When I went to Alexandria to attend the 3-day Graphic Facilitation Workshop, by Nanna Frank and Anne Madsen, I experienced the clustering technique which was used by the trainers as an activity during the workshop. Clustering turned out to be a very interesting and highly engaging technique. I am going to describe the clustering process below.
Small pieces of paper are placed on the floor in the middle of the training room while participant seats are arranged in a large circle. Participants are asked to write one or more words on one of the small pieces of paper on the ground then leave the paper facing upwards on the ground. Participants may also draw instead of write. What they draw or write belong to a topic or answer a question asked by the trainer such as: “In your opinion, what do you think makes a community healthy or makes a team tick?”
Participants are then allowed to move simultaneously in silence and arrange the pieces of paper on the ground into groups or clusters of related words and/or drawings. Participants should not keep holding the pieces of paper in their hands but move them around by pushing or sliding them on the ground without holding them in their hands so that they remain visible to the rest of the participants. Participants are not allowed to speak during this phase. When a participant feels satisfied with the groupings he or she then steps back. When everyone is satisfied and steps back the third phase of the clustering group activity starts.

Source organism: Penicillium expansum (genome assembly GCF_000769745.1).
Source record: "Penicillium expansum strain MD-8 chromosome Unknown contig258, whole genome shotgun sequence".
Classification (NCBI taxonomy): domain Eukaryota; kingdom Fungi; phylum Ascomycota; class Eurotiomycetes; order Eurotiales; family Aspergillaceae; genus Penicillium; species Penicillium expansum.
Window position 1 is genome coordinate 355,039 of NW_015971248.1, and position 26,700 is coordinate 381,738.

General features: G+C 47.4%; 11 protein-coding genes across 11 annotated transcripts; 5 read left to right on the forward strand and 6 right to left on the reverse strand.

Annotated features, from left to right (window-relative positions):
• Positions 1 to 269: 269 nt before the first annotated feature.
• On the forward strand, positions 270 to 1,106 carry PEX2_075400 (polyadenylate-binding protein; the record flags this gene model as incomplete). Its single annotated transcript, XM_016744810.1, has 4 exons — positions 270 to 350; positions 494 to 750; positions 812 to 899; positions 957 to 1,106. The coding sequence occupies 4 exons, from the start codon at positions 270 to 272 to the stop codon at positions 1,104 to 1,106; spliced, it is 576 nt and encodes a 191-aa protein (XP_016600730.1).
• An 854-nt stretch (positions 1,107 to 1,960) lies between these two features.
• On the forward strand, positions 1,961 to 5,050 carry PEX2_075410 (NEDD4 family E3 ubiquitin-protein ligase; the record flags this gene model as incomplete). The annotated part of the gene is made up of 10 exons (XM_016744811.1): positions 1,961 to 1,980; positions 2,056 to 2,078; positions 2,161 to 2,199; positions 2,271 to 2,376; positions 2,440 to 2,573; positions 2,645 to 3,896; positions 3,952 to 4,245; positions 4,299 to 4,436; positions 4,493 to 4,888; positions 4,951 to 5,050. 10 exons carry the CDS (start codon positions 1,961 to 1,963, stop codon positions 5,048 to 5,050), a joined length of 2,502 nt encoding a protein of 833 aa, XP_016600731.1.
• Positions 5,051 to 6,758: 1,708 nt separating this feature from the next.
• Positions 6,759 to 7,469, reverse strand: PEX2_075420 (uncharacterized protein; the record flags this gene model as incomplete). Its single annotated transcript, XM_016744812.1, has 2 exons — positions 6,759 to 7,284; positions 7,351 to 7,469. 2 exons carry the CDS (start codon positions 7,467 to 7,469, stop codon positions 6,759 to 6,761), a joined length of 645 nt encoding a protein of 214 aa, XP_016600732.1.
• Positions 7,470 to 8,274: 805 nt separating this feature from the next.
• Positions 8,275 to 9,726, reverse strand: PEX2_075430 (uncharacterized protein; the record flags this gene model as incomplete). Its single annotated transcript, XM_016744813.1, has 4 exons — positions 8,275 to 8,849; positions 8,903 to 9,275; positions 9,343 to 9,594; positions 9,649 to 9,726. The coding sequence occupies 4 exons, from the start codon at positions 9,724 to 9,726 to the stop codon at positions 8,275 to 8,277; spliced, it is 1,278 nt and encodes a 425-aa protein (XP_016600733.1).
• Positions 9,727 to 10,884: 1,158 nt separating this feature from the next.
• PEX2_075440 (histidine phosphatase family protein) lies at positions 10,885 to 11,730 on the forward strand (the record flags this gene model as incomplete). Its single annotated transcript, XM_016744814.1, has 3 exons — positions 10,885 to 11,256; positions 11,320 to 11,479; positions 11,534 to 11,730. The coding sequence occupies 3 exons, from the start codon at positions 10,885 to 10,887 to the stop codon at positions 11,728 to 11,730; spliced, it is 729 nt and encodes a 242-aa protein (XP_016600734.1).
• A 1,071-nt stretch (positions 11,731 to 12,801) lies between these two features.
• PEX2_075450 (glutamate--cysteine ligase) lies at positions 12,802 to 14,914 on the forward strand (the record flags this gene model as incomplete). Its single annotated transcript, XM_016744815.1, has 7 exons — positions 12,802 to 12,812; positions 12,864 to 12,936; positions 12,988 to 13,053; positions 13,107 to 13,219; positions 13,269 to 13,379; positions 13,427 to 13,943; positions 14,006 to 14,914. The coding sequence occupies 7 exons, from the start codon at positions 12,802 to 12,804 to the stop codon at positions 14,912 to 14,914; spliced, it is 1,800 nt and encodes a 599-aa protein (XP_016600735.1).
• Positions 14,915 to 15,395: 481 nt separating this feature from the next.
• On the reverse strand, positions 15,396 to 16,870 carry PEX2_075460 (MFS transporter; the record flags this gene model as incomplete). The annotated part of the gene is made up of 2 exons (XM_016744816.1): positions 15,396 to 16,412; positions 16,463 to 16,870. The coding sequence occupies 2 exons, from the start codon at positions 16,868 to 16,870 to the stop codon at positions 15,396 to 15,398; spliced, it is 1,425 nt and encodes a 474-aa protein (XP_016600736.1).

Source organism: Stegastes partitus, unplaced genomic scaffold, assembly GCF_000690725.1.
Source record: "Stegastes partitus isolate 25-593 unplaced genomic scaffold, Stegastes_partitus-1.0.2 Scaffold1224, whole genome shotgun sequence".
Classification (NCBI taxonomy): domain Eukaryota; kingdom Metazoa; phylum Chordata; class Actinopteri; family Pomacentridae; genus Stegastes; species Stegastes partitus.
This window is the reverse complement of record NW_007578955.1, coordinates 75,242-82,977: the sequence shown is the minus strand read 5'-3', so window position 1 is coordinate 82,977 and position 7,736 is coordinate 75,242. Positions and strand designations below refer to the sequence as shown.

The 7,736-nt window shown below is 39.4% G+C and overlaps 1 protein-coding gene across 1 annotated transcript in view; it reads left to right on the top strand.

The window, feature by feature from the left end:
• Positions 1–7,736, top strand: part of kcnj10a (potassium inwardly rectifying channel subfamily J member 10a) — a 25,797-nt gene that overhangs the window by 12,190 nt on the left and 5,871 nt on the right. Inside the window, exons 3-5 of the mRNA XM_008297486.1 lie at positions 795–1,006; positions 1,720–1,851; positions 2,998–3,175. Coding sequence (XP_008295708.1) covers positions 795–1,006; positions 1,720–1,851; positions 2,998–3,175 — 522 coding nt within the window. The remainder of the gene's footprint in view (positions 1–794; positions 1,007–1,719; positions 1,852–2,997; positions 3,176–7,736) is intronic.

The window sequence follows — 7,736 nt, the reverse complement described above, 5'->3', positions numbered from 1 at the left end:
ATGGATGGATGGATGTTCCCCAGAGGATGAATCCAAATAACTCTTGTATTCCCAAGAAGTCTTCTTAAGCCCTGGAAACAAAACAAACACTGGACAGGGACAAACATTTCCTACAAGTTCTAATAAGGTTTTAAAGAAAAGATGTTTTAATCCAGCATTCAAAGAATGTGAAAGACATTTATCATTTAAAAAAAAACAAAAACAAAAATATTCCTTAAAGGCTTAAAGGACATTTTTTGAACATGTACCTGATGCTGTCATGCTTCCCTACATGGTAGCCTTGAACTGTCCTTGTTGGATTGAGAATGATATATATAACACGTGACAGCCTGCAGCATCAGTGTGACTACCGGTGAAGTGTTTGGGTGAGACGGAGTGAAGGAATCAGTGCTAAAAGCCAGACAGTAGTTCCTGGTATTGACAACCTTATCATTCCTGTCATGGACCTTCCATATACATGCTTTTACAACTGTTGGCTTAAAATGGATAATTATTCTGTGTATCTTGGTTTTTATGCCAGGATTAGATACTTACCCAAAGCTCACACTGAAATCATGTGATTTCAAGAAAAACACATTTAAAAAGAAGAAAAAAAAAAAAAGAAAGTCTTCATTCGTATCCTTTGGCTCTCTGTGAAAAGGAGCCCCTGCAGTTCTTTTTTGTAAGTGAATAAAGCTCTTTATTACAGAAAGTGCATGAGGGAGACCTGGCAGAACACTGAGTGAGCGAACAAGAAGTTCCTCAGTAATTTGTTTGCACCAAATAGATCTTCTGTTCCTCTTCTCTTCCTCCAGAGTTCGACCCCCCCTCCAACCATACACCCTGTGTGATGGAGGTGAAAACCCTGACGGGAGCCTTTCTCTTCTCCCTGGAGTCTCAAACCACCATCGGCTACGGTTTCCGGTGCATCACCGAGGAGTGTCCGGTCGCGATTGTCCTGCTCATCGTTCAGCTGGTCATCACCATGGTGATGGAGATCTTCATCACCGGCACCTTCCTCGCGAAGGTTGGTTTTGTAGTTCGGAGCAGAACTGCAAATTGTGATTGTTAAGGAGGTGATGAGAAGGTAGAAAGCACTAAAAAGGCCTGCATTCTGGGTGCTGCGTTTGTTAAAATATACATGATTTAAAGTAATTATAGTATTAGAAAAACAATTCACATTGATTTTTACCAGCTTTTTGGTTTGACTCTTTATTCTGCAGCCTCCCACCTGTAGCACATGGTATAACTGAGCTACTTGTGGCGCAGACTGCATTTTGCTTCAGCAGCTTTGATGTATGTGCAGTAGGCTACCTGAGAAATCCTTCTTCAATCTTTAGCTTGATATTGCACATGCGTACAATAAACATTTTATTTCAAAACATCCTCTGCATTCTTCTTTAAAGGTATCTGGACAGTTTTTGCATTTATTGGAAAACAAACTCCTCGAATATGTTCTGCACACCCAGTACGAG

Each participant selects a cluster and stands next to it. The cluster he or she selects should be the one that represents him or her more. We will find that participants sharing similar views are standing next to one another around the same cluster. Participants are then given a chance to speak to one another. Each group of participants standing around a cluster are asked to grab an extra piece of paper and write on it a title that sums up all the other words and drawings present in the cluster they are standing around.
Each group then shows the title they have arrived at. The trainer then asks them how they reached such a title and how did the discussion go. Participants then stick the pieces of paper forming their cluster on the wall under the title they have come up with. Those titles are considered to be the answer to the question the trainer had first asked. They were reached by the whole community of participants.
This technique is so fun and participants feel a lot of satisfaction after completing it. I have used it twice myself during delivering team building training for the banking sector and once during delivering a training of trainers course at Resala with great success.
Would you consider trying out the clustering technique in your next training program?